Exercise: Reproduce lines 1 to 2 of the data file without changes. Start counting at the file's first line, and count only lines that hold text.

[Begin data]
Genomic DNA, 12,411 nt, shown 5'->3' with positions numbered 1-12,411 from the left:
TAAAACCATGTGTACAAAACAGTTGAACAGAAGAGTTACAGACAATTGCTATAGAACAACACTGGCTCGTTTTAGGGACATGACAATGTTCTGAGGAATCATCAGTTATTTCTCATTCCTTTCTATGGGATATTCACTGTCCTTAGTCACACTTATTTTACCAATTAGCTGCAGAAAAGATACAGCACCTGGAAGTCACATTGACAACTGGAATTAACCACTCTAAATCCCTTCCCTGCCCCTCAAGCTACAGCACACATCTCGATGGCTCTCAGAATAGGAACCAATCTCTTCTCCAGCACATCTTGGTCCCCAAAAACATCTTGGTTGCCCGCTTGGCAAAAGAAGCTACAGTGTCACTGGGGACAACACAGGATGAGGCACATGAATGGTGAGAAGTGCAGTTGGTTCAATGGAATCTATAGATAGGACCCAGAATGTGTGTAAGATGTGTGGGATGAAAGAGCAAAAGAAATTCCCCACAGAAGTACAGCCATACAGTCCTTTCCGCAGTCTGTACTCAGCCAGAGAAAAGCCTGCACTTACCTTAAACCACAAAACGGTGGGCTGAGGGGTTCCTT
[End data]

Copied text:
Genomic DNA, 12,411 nt, shown 5'->3' with positions numbered 1-12,411 from the left:
TAAAACCATGTGTACAAAACAGTTGAACAGAAGAGTTACAGACAATTGCTATAGAACAACACTGGCTCGTTTTAGGGACATGACAATGTTCTGAGGAATCATCAGTTATTTCTCATTCCTTTCTATGGGATATTCACTGTCCTTAGTCACACTTATTTTACCAATTAGCTGCAGAAAAGATACAGCACCTGGAAGTCACATTGACAACTGGAATTAACCACTCTAAATCCCTTCCCTGCCCCTCAAGCTACAGCACACATCTCGATGGCTCTCAGAATAGGAACCAATCTCTTCTCCAGCACATCTTGGTCCCCAAAAACATCTTGGTTGCCCGCTTGGCAAAAGAAGCTACAGTGTCACTGGGGACAACACAGGATGAGGCACATGAATGGTGAGAAGTGCAGTTGGTTCAATGGAATCTATAGATAGGACCCAGAATGTGTGTAAGATGTGTGGGATGAAAGAGCAAAAGAAATTCCCCACAGAAGTACAGCCATACAGTCCTTTCCGCAGTCTGTACTCAGCCAGAGAAAAGCCTGCACTTACCTTAAACCACAAAACGGTGGGCTGAGGGGTTCCTT